By Dee Goto For The North American Post
Forty-nine years ago in 1973, when my late husband Sam and I built our new house off West Mercer Way, we were welcomed with neighborhood coffee hours. The Mercer Island city “Welcome Wagon” gave us a basket of goodies. That summer, our girls — first and fifth graders — were introduced to students from East Seattle School, which was along West Mercer Way close to the floating bridge. Before the bridge opened in 1940, our neighborhood’s students commuted to Seattle’s Garfield High School by boat. East Seattle opened in 1914 and was demolished in 2020.
In December 1973, neighborhood children got together and went caroling, finishing with hot chocolate and marshmallows at our house. In the past 40 years, those traditions got lost.
This past summer, for the first time in my memory from those early days, neighbor Ray hosted a gathering on his deck as the COVID restrictions eased in 2021. Over a dozen of us gathered with Canadian, Japanese, German, Jewish, French, Irish, Korean, and Prussian heritages. Ray’s next-door neighbors are an elderly Korean couple who are very quiet. Then, as we were all leaving, someone talked the husband into sitting at Ray’s grand piano. All of our mouths flew open and our eyes became as huge as saucers as we heard his operatic Pavarotti voice ring out a rendition!
My grown-up first grader moved back to our house with her two daughters on Christmas Eve 2019. Remembering the old times, she invited the neighbors to a second gathering in December 2021, with the girls lighting up our house with seasonal decor. As we enjoyed stuffed peppers, brownies, and cheese and crackers, Ray told us about his Foreman grandparents from Alberta, Canada. They built the first house on our hill, around 1935, on Maker Street. Ray’s mother, Robin Foreman, and father built the second house, and we were one of the last of the dozen or more houses on this Foreman property. Robin was also on the committees for the development of the Mercer Island Beach Club and the Mercer Island Library.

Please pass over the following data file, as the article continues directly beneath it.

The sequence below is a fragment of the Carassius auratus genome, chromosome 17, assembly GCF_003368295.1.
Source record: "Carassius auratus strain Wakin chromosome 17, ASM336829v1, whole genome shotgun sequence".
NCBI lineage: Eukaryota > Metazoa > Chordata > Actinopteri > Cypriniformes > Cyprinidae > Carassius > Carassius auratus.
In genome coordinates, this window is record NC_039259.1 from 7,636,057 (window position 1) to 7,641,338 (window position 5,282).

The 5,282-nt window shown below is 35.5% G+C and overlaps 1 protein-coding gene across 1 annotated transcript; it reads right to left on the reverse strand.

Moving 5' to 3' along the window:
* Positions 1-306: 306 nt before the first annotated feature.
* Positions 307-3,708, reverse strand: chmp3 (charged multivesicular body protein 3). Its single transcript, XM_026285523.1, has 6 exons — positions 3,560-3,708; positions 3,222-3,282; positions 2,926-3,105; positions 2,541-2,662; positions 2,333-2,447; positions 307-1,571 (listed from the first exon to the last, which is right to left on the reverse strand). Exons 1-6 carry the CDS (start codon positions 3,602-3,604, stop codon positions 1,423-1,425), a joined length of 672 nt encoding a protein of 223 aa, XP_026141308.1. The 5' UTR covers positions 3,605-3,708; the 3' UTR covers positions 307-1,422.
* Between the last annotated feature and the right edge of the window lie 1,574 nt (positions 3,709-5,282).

I couldn’t help but give Ray a bad time by recalling our first encounter with him as a middle school student in 1973. He and his neighbor-friend, Andrew, took advantage of the lumber delivered for the building of our house. Sam noticed the building of a crude hideaway, similar to the ones he had built himself as a kid, in the empty lot below our lot. Convinced that the lumber was borrowed from our stash, Sam talked the boys into admitting it and bringing the pieces back.
Now, with a new set of school-agers on the hill, they are creating new memories as they gather each morning on West Mercer Way for the yellow school bus.
Omoide Writing Program
Third Saturdays, 1 – 4 PM
JCCCW, 1414 S Weller St., Seattle